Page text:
There is a blurry shadow that exists between this world and the next. Dreams and Nightmares Aerial Theatre lives up to their company’s namesake as they explore this veil of death and humanity with a dark and cautionary, but exquisitely beautiful fairytale. Crafted from a dream, Baltimore writer Annelise Montone brings language to the sleepy vision of the company’s Artistic Director Kel Millionie. Directed by Millionie, this phantasmagorical performance blends the lines of dreams and nightmares to create a unique and emotionally evocative experience that plagues the mind with curious questions.
The show itself is fleeting in length and seemingly so in content. That is not to say, however, that there are not powerful messages imbedded deep within the text and narration of the story. Choosing area actor Steven Shriner as the voice over for the narrator lulls the audience into a serene and tranquil state; readying their minds to absorb all they will see and hear. Shriner’s rich and soothing timbre washes over the audience the way the waves of the seashore wash over the boy in the story; calming yet strong and with great purpose. This is the first of a series of exceptional aural delights that entreats the mind as the evening progresses.
Sound Designer Brian M. Kehoe, working in tandem with Millionie for light and shadow play, provides a stunning soundscape for the aerial artists. The opening sequence features distortions of ‘New Age’ music pierced in places with dots of seagulls and atmospheric reminders to set the scene. Kehoe’s selection of music works with each of the aerial performers in a symbiotic relationship; they inform one another, the music and the movement, neither leading nor straying from the other. It is this blended relationship that enhances the fluidity of these mighty airborne acrobats; a true aural masterpiece which creates the perfect overall aesthetic when combined with these stunning and graceful motions.
Millionie’s use of light and darkness weaves its way into Kehoe’s work as well. Swells of sound when lights are brightest or when shadows are most prominent. The colored lighting play as well as the shadow dances are symbolically representative of the company’s namesake; literally visualized as the stuff that dreams are made of, and the stuff that makes nightmares so frightening. Serving as the show’s Director, there is a jarring yet beautiful balance of grace and chaos leveled into the production that Millionie brings with purposeful intent. Moments often flow seamlessly from one to the next but when they don’t they feel purposefully distracted and out of place. Not an arbitrary minute passes in this bold new adventure of performance.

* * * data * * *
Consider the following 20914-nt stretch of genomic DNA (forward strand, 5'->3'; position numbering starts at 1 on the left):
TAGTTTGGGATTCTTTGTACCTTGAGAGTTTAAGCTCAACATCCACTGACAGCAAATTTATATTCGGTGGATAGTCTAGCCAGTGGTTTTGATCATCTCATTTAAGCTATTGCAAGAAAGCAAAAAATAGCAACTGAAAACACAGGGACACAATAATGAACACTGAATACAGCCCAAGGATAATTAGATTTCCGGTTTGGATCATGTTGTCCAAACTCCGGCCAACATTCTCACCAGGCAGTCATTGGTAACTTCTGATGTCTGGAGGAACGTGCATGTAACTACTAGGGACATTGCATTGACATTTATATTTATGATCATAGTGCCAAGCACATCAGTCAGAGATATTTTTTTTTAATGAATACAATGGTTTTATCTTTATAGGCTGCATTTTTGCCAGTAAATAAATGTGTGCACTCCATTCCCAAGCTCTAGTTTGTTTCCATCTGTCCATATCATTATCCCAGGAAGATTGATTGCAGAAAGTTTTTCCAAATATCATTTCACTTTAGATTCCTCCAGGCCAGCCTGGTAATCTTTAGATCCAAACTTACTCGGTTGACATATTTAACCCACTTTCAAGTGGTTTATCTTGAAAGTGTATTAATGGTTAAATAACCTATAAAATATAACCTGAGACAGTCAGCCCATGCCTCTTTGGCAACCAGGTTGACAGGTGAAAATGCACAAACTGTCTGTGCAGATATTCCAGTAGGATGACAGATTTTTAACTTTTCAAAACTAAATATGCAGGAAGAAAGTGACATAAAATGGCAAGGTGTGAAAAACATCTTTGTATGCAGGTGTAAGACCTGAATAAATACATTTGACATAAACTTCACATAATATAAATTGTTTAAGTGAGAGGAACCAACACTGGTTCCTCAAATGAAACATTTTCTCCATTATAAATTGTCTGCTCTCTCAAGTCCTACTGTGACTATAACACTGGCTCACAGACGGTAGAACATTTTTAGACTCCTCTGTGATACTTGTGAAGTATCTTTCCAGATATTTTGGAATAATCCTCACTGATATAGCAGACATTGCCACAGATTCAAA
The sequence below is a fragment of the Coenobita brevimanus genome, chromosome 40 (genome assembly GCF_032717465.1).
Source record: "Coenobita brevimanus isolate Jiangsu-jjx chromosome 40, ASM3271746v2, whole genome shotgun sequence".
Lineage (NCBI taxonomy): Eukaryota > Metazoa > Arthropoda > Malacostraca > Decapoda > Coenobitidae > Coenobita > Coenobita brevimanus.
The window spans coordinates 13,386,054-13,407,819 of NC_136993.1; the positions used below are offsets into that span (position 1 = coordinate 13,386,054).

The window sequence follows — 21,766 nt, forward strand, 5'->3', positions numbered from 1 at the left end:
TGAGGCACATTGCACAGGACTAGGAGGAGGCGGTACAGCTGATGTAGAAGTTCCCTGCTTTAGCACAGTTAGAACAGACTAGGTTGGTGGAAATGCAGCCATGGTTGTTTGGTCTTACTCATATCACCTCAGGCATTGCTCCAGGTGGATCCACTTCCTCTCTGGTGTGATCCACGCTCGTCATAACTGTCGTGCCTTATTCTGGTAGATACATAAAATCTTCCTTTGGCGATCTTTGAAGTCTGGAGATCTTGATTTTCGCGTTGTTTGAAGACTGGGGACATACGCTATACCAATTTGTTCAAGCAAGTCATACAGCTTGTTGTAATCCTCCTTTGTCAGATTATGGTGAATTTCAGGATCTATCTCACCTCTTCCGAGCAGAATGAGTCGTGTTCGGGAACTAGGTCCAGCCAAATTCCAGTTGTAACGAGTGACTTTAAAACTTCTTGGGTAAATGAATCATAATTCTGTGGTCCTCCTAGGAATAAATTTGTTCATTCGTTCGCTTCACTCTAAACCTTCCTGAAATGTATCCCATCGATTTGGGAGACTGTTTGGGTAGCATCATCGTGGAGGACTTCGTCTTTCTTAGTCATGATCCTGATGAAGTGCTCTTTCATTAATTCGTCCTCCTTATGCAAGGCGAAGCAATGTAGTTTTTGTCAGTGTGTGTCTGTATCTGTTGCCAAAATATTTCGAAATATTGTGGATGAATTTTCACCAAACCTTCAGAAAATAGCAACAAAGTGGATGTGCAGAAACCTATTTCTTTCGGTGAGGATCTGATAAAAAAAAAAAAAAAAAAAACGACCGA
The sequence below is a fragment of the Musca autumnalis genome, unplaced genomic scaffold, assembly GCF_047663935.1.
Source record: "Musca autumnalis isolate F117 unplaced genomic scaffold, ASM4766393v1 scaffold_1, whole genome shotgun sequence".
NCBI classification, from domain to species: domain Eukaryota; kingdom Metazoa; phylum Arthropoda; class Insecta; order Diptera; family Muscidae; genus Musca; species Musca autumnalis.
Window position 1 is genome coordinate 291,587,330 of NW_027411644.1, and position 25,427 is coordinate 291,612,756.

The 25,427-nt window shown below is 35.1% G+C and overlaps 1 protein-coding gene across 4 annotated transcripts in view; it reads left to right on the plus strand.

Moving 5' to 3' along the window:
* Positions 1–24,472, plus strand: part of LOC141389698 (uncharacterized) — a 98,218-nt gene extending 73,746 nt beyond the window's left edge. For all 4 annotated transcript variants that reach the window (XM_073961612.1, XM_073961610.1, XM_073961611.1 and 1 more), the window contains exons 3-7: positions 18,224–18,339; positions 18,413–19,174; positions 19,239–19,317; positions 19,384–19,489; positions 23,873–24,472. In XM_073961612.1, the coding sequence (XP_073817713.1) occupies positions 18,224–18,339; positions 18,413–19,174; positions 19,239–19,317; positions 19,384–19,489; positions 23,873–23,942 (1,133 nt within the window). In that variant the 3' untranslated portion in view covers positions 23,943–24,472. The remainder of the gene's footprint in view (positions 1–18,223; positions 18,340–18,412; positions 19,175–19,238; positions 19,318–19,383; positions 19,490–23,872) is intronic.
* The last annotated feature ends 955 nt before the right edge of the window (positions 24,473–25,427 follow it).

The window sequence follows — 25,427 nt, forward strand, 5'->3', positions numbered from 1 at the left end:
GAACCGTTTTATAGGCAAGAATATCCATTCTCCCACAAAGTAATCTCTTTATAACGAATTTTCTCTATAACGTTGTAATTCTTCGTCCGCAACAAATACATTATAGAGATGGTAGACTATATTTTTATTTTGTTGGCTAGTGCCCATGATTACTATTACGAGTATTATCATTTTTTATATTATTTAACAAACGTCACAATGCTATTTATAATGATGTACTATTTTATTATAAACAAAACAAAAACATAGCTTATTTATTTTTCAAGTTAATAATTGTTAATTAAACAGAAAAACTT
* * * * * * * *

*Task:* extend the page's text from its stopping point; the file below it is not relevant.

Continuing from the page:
Movement consultant Marissa O’Guinn inspires the Grim characters and their animalistic movements. Infusing these traits of birds, cats, dogs, and jellyfish into not just human movement but then into human aerial acrobatics is an astonishing craft at which O’Guinn greatly excels. Grimm Howl lopes unsteady like a wolf or wild pack dog, while Grim Purr slinks and rolls as cats are so often found to do. But O’Guinn’s is most clearly spotted in Grim Beak; the jerky and sharp avian motions quite recognizable as soon as the character appears.
Adding further to the chimerical aesthetic is the work of Costume Designer Nicolette Le Faye and Mask Designer Chuck Nesci. Creating distorted beauty for the Grim characters, Le Faye and Nesci work together and find these visualizations that embody life and death, human and animal. This creates a striking juxtaposition for these Grim characters that walk about, fly about, meander as they will upon the stage; to and from the world of the waking and sleeping, the living and dead.
The aerial performances are top notch; a truly mesmerizing and remarkable. The way the performers move their body with the music is captivating. Grim Purr (Jesse Delaplaine) slinks along the ladder— transformed to be a boat suspended upon the invisible sea— her body undulating and rolling in a lazy feline manner all the while displaying the core strength of a true aerialist. Grim Beak (Erika Lipitz, Anna Nielsen, and Nicolette Le Faye) perform astonishing tricks on their T-bar, 3-slat aerial perch. Whether it’s spinning or unfolding their bodies, or simply suspending themselves, the work is remarkable.
Floor work is not to be overlooked in this production either. Both Grim Legs (Brett Messiora) and the Mother (Neilsen) and Father (Sha Golanski) spend a great deal of time ground-bound. Messiora moves just as fluidly on the ground as the other performers do in the air; his body twisting and turning in ways that make him look disjointed like a jellyfish does. Golanski and Neilsen have a terrifyingly gorgeous dance chemistry— seen mostly in shadow at the beginning of the show— as they move one another through a fight in their choreography; a brilliant and startling thing to behold.
Even The Boy (Megan Bruce) and Grim Howl (Sean Lundergren) who do a bit of suspension work and ground work, are profound characters. While Lundergren does a fair bit of speaking, it is his silences that make his character worth noting, as he is the first Grim encountered. Bruce, who spends a great deal of time in silence, reflects the turmoil of the character in her rigid body positions and pinched facial expressions; rounding out the many ways in which visual expressions are utilized in this performance.
A truly impressive innovative piece of performance art; this new work co-developed inside DNA Theatre is worth investigating. A creative new surrealistic experience that plays at the periphery of the senses; something new is waiting to be discovered.
Running Time: Approximately 50 minutes with no intermission
The Sorrow Message plays through April 19, 2015 through Dreams and Nightmares Aerial Theatre at the Baltimore Theatre Project— 45 W. Preston Street in Baltimore, MD. For tickets call (410) 752-8558 or purchase them online.